An emergency room physician who tested positive for the novel coronavirus days after attending a conference said he feels guilty about possibly infecting others and anxious because he is diabetic and asthmatic, but that he is also hopeful because he is mostly healthy and his symptoms so far have been mild.
“Physically I feel fine,” Rosny Daniel, who identifies himself as an emergency room physician in a post on Medium, wrote. “Mild muscle soreness and headaches mostly. I haven’t had any more fevers since waking up a little sweaty Friday morning. My breathing is fine. No nausea, vomiting, diarrhea. I have enough insulin, Motrin, Tylenol and Albuterol for 3+ weeks. My family and friends have been incredibly thoughtful and generous, offering to help take care of me and get me groceries and necessities. I haven’t gone stir crazy yet, but I might start browsing Amazon for various to-dos soon. I’ve had plenty of FaceTime calls today and my Haitian dad is literally calling me every 4-6 hours to check-in.”
“Emotionally, I feel anxious, guilty and thankful,” he said.
Daniel went on to explain that he is a type 1 diabetic and has asthma, so he has been “extra paranoid” about wearing personal protective equipment and washing his hands since the outbreak began. When he began feeling “just a little sick” last Friday, he asked someone to cover his shift so that he didn’t risk infecting anyone.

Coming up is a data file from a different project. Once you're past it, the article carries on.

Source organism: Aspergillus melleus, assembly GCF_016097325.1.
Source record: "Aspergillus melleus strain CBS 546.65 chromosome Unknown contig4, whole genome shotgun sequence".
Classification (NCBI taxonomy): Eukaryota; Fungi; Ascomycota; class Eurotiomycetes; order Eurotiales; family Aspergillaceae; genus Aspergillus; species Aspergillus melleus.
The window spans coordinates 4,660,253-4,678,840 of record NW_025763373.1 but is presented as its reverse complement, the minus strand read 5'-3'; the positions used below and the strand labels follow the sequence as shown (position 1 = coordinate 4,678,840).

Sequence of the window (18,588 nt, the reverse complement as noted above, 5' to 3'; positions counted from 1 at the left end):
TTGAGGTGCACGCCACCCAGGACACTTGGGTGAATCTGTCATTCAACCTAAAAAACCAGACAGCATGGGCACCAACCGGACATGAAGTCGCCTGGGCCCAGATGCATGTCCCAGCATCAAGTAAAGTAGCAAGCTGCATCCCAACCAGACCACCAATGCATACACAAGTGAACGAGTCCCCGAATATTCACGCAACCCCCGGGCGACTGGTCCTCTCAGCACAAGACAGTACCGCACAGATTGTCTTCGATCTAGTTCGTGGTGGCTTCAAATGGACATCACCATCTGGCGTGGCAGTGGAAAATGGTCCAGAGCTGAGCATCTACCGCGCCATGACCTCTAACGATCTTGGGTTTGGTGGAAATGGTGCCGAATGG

He said he was told to get tested for COVID-19 and was found to be running a low-grade fever of 99.7.
“Saturday morning I woke up to a message from a colleague that my test came back positive for COVID-19,” Daniel wrote.
He said he is now closely watching his symptoms because of his pre-existing conditions and is “hopeful” that he will recover without developing a “severe or critical illness.”
“I feel guilty because I am horrified that I may have exposed other people to COVID-19,” he wrote. “I was at a conference out of town a few days before getting sick. Of course, I washed my hands like crazy. But I didn’t cover my cough, because I never had a cough. I avoided all handshakes and gave people the ‘Wakanda forever’ salute instead. Yet I still worry that I either picked up the illness there or worse, exposed someone else.”
Daniel said that had the conference been just a few days later when more information about the cases in Italy began to come out, he wouldn’t have gone.
“I worry that I touched something or coughed somewhere and now someone else is sick because of me,” he wrote. “I still feel guilty even though I stopped any and all contact and got tested immediately as soon as I developed symptoms. I am working on getting over that guilt.”
He said he’s also thankful that he is young, has health insurance and access to medical care, and that he has a safe, clean place to quarantine in.
“I hope that we all get through this COVID-19 thing as best we can,” he wrote. “As few infections as possible. As little morbidity and mortality as possible. As much humility and civility as possible. As much love and compassion as possible.”
Daniel also urged others to continue to practice social distancing and working from home.